Shawn Levy's Real Steel is a smart, creative, well-crafted family story about an estranged father and son who become underdog heroes in the robot gladiator arena. But since only robots are in danger, not the humans operating them, Real Steel feels more like an honorable mention than a proper contender for the list. So an honorable mention it is!
Steven Lisberger's original Tron was ahead of its time, creating a visually dazzling world of computer programs who, like the video games they represent, are forced to compete with each other in games of death. The film is stodgy by any standard, and slower than it needs to be, but it's still a noteworthy and influential sci-fi film with memorable gladiator fights and light cycle races.
Thor is trapped on an alien planet in Thor: Ragnarok, and forced to compete against his fellow Avenger, Hulk, in a gladiatorial arena. It's a very entertaining film, even though it's siller than it needs to be, and it would probably be higher on the list if the gladiator matches had more screen time.
Criminally underseen, Peter Manoogian's Arena stars several cast members from Star Trek and Babylon 5 as people and aliens on a space station competing and betting on futuristic gladiator fights. The effects are practical and inventive, the fights are fun, and the connections to other, bigger sci-fi shows make it a real treat for fans of the genre.
Paul Bartel's satirical, ultraviolent cross-country Death Race 2000 stars David Carradine, Sylvester Stallone and Mary Woronov as costumed competitors who have to kill pedestrians - and each other - to win the big prize. The low-low-low budget is all part of this kooky cult favorite's charm.
Norman Jewison took a break from classy musicals and dramas to direct the dystopian sci-fi classic Rollerball, starring James Caan as a competitor in a violent sport that has swept the nation. Though mired in the look and feel of the 1970s, much of Jewison's film feels ahead of its time. (And if nothing else, it's WAY better than John McTiernan's 2002 remake.)
Robot Jox envisions in a future where wars are a thing of the past, and differences between nations are settled by giant robot fights. Implausible, but pretty danged cool, Robot Jox features impressive stop-motion animation, broad and memorable characters, and weird moments that stick with you long after you've already forgotten the cookie cutter plot.
The children of the future are forced to kill each other to pay for the sins of the past in The Hunger Games, the first adaptation of Suzanne Collins' blockbuster series of novels. Jennifer Lawrence steals the film as the charismatic Katniss, but the film's vision of futuristic publicity is ultimately a little more engaging than the actual gladiator bout, which wasn't particularly excitingly filmed.
Joseph Kosinski revisited the world of Tron with the underrated Tron: Legacy, an exhilarating and gorgeous sequel that adds philosophical depth to the series, along with incredible music and even more impressive action than ever before.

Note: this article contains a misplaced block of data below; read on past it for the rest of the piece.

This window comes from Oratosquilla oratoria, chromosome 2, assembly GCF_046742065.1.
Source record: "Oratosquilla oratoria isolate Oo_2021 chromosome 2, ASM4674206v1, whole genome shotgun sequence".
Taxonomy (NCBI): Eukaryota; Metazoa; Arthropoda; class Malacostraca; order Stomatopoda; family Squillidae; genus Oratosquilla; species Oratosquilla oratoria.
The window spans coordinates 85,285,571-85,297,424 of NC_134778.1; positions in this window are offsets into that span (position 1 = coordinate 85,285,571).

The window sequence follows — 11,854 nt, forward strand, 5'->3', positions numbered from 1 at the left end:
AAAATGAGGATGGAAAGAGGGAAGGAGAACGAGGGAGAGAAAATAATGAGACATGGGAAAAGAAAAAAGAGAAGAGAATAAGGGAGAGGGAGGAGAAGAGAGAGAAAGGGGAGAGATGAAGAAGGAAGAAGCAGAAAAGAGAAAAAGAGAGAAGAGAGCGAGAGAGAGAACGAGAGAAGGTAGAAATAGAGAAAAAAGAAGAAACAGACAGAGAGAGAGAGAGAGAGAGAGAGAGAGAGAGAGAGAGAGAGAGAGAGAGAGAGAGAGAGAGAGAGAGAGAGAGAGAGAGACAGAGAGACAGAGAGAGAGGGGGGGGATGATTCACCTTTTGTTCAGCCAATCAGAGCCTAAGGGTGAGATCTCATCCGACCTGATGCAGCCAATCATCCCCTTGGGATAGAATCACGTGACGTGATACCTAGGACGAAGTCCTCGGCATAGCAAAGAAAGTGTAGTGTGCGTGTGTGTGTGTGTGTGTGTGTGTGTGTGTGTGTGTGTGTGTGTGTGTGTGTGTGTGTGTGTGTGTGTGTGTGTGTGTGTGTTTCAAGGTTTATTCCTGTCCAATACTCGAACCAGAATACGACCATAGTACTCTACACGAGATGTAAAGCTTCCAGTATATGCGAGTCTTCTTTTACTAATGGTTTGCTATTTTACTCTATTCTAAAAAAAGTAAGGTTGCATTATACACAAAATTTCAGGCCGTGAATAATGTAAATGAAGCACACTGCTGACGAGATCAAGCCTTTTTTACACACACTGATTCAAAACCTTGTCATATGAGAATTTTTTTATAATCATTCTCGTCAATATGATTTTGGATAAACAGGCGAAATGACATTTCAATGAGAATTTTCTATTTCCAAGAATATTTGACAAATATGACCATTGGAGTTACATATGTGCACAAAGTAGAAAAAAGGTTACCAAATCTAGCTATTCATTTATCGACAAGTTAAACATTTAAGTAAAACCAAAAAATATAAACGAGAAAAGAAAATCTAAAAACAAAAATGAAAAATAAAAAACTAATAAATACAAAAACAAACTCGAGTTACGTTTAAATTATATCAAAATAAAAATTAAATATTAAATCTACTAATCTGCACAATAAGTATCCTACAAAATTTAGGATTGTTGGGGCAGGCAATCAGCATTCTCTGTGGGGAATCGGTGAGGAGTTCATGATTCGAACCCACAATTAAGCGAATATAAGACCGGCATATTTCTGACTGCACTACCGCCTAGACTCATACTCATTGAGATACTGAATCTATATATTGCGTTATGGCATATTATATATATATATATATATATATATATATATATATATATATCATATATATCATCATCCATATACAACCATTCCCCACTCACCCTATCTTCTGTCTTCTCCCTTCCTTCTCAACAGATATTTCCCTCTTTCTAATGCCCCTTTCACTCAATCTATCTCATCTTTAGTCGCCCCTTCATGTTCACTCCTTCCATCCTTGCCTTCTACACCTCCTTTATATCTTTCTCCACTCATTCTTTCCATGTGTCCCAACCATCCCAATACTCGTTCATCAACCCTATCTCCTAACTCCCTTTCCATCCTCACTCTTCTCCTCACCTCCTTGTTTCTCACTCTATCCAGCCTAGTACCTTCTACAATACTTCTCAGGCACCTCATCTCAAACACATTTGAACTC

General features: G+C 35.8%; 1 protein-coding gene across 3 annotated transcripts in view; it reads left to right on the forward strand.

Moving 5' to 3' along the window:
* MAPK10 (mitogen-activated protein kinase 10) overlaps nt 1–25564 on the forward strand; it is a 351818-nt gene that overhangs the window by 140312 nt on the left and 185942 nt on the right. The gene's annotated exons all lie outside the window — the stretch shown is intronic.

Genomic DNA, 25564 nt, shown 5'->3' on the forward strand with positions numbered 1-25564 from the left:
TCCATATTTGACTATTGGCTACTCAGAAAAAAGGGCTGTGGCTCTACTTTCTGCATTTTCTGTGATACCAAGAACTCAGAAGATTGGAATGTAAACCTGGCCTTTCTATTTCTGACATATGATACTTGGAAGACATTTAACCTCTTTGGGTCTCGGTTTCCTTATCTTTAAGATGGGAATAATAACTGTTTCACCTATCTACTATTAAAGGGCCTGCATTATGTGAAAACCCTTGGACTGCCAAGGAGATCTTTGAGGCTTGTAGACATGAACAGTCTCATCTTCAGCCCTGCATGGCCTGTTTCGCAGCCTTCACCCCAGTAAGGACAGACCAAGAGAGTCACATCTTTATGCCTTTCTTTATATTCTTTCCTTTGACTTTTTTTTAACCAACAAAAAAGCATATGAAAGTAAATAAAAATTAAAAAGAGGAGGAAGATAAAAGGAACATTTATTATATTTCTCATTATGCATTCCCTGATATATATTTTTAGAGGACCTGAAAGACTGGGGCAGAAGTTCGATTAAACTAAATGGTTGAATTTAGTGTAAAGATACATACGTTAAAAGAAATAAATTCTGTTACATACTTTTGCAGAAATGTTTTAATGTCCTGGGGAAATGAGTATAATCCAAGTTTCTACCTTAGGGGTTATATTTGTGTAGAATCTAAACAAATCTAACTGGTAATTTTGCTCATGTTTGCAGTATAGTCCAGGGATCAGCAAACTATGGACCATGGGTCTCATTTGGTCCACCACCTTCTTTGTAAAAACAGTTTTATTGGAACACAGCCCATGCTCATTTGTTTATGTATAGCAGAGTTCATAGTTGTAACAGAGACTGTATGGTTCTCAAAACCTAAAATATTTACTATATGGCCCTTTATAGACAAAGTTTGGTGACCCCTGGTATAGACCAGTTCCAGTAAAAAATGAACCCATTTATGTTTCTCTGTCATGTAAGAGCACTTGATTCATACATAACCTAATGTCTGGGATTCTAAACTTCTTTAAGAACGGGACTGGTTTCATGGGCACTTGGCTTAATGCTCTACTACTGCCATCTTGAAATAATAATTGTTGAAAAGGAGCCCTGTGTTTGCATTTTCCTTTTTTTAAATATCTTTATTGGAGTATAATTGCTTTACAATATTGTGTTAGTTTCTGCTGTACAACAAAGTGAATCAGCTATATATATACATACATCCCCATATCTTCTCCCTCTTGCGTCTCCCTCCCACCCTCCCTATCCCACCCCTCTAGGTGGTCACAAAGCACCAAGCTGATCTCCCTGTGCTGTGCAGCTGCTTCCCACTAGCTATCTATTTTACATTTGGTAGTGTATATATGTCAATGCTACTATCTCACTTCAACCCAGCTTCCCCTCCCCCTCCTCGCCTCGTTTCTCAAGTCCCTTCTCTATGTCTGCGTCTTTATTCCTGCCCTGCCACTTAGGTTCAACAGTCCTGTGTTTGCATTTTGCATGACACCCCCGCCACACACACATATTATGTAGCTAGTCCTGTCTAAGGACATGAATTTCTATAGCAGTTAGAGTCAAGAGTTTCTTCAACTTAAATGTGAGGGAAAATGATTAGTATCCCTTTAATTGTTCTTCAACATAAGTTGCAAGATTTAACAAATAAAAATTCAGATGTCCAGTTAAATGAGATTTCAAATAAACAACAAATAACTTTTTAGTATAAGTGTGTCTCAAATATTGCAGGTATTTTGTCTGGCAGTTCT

Another sequel that outdoes the original, The Hunger Games: Catching Fire builds more suspense, adds more interesting characters, and really goes bananas once the games officially begin, with pulse-pounding action galore. Only the somewhat anticlimactic ending keeps Catching Fire from the upper echelon of this list.
In the post-apocalyptic world of The Blood of Heroes, the only sport anyone cares about is Jugger, a game not unlike rugby, but deadlier... and played with a dog skull. Rutger Hauer and Joan Chen headline this gritty cult classic.
There's a reason we can't get beyond Thunderdome. George Miller and George Ogilvie's post-apocalyptic action spectacular features one of the best gladiator matches in movie history. Mad Max Beyond Thunderdome only stumbles after the epic fight, when it gets weirdly kid-friendly, and feels like another movie altogether. It's an entertaining ride regardless, it's just too disjointed to ranked higher on the list.
Gamer takes place in a futuristic world where gamers control other human beings, and use them compete in death matches and behave very, very badly. It's a fascinating conceit and Neveldine/Taylor's action-packed, cynical film explores as many facets of it as possible. Gamer is a smart, weird and exciting sci-fi gladiator film that deserves a bigger fanbase.
A reality tv show where the contestants are literally forced to kill each other? It hardly seems outside the realm of possibility nowadays, but back in 2001, Series 7: The Contenders was ahead of its time. This mean-spirited and fascinating low-budget thriller is one of the best films of its kind.
Prescient, action-packed and totally bizarre, The Running Man - starring Arnold Schwarzenegger and based on a Stephen King novel - is about a game show where criminals are forced to fight colorful supervillains for their freedom. It's just as gaudy as The Price is Right, just as fun as any superhero flick, and just as clever and mean-spirited about the future as other sci-fi flicks with more vaunted reputations.
Before The Hunger Games there was Kinji Fukusaku's bloody, insightful, painful and oddly beautiful Battle Royale. The story of a class of teenagers trapped on an island, outfitted with exploding collars, and told to kill each other off is lurid in concept but ingenious in execution, exploding every notion we have about adolescent angst, adult superiority and the hope of a brighter tomorrow.